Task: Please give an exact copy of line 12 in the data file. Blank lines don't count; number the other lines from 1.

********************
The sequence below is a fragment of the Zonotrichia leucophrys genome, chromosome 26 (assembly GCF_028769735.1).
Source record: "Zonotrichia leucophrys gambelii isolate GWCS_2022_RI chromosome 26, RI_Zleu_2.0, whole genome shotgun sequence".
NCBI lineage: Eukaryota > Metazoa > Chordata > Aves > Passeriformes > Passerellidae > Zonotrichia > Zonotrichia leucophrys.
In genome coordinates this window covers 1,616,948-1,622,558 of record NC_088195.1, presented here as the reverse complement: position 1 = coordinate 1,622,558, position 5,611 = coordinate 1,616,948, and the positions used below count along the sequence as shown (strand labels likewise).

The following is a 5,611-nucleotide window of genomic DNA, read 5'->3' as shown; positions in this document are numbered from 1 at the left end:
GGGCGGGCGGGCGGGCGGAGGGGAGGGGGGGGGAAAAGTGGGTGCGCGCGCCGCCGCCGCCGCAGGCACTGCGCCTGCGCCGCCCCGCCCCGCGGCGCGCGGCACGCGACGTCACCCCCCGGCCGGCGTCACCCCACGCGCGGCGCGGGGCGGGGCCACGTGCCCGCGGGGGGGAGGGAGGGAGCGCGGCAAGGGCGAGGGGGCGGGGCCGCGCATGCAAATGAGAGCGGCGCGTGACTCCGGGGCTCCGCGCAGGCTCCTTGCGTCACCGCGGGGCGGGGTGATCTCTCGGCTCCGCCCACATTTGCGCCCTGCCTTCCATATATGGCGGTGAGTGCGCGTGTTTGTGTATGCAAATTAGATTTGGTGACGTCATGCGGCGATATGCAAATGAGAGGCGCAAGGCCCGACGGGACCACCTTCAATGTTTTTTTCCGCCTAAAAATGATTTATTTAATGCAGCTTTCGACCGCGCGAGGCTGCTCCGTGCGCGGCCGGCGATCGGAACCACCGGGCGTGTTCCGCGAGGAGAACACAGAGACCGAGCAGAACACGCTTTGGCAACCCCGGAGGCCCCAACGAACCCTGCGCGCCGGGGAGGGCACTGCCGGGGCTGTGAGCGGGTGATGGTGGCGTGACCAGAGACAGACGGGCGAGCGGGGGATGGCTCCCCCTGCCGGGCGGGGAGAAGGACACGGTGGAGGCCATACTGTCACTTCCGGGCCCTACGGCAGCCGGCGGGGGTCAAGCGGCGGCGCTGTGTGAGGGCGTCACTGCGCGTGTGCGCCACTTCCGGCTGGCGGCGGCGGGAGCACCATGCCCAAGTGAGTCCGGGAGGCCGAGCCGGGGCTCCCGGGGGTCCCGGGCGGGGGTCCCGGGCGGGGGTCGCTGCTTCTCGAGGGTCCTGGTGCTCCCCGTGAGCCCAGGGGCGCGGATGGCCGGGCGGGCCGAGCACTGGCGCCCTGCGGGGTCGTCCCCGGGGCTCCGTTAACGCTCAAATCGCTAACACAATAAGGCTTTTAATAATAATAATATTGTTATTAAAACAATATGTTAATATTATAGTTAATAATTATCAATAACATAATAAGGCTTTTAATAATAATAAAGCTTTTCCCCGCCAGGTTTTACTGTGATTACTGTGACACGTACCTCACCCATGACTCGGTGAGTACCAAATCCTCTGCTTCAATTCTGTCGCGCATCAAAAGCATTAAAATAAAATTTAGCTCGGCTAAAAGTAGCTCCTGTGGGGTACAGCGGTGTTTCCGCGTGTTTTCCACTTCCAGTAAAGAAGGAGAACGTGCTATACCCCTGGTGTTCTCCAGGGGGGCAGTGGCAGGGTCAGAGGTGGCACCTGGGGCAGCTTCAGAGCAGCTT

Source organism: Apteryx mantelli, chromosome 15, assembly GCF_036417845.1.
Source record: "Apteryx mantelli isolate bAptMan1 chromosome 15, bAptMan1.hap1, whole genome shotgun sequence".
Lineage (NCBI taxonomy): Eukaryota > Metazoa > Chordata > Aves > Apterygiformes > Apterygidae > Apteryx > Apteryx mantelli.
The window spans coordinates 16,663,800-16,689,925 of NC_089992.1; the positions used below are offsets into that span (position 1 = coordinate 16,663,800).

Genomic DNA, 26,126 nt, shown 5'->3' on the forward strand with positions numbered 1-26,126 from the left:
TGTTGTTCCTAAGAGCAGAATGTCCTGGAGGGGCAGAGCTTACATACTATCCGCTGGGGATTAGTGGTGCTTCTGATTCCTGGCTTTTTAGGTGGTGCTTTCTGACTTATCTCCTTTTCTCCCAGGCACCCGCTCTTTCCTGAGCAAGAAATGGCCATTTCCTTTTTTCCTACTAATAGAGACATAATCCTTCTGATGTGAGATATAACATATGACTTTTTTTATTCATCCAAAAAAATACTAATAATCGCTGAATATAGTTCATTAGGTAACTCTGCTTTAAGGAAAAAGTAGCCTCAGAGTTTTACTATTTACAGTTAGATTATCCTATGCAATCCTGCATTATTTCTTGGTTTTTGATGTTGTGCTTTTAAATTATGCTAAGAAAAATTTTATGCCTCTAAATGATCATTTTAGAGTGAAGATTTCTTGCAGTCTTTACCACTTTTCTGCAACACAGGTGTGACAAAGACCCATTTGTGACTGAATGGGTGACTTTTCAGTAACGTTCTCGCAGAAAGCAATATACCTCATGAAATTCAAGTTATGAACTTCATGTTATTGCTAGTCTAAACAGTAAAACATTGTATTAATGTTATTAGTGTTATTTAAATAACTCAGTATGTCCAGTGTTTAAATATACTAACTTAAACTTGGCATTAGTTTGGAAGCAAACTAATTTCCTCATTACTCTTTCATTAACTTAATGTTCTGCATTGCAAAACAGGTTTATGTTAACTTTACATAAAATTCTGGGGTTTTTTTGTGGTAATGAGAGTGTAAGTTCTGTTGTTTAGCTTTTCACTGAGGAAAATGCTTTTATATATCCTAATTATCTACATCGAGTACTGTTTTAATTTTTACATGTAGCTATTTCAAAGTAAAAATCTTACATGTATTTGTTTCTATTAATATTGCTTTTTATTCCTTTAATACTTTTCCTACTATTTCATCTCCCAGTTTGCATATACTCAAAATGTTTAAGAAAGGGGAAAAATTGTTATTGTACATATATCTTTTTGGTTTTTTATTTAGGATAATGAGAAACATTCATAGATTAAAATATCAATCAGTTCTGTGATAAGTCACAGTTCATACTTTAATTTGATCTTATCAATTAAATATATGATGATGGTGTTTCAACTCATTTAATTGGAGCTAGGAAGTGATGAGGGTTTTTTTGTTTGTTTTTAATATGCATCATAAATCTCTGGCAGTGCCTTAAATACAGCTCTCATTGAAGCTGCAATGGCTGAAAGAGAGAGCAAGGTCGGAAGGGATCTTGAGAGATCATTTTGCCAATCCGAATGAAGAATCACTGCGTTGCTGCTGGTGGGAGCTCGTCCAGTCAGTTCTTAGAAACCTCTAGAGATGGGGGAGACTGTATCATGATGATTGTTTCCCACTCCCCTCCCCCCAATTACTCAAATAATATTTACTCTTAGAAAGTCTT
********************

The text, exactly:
TGTTGTTCCTAAGAGCAGAATGTCCTGGAGGGGCAGAGCTTACATACTATCCGCTGGGGATTAGTGGTGCTTCTGATTCCTGGCTTTTTAGGTGGTGCTTTCTGACTTATCTCCTTTTCTCCCAGGCACCCGCTCTTTCCTGAGCAAGAAATGGCCATTTCCTTTTTTCCTACTAATAGAGACATAATCCTTCTGATGTGAGATATAACATATGACTTTTTTTATTCATCCAAAAAAATACTAATAATCGCTGAATATAGTTCATTAGGTAACTCTGCTTTAAGGAAAAAGTAGCCTCAGAGTTTTACTATTTACAGTTAGATTATCCTATGCAATCCTGCATTATTTCTTGGTTTTTGATGTTGTGCTTTTAAATTATGCTAAGAAAAATTTTATGCCTCTAAATGATCATTTTAGAGTGAAGATTTCTTGCAGTCTTTACCACTTTTCTGCAACACAGGTGTGACAAAGACCCATTTGTGACTGAATGGGTGACTTTTCAGTAACGTTCTCGCAGAAAGCAATATACCTCATGAAATTCAAGTTATGAACTTCATGTTATTGCTAGTCTAAACAGTAAAACATTGTATTAATGTTATTAGTGTTATTTAAATAACTCAGTATGTCCAGTGTTTAAATATACTAACTTAAACTTGGCATTAGTTTGGAAGCAAACTAATTTCCTCATTACTCTTTCATTAACTTAATGTTCTGCATTGCAAAACAGGTTTATGTTAACTTTACATAAAATTCTGGGGTTTTTTTGTGGTAATGAGAGTGTAAGTTCTGTTGTTTAGCTTTTCACTGAGGAAAATGCTTTTATATATCCTAATTATCTACATCGAGTACTGTTTTAATTTTTACATGTAGCTATTTCAAAGTAAAAATCTTACATGTATTTGTTTCTATTAATATTGCTTTTTATTCCTTTAATACTTTTCCTACTATTTCATCTCCCAGTTTGCATATACTCAAAATGTTTAAGAAAGGGGAAAAATTGTTATTGTACATATATCTTTTTGGTTTTTTATTTAGGATAATGAGAAACATTCATAGATTAAAATATCAATCAGTTCTGTGATAAGTCACAGTTCATACTTTAATTTGATCTTATCAATTAAATATATGATGATGGTGTTTCAACTCATTTAATTGGAGCTAGGAAGTGATGAGGGTTTTTTTGTTTGTTTTTAATATGCATCATAAATCTCTGGCAGTGCCTTAAATACAGCTCTCATTGAAGCTGCAATGGCTGAAAGAGAGAGCAAGGTCGGAAGGGATCTTGAGAGATCATTTTGCCAATCCGAATGAAGAATCACTGCGTTGCTGCTGGTGGGAGCTCGTCCAGTCAGTTCTTAGAAACCTCTAGAGATGGGGGAGACTGTATCATGATGATTGTTTCCCACTCCCCTCCCCCCAATTACTCAAATAATATTTACTCTTAGAAAGTCTT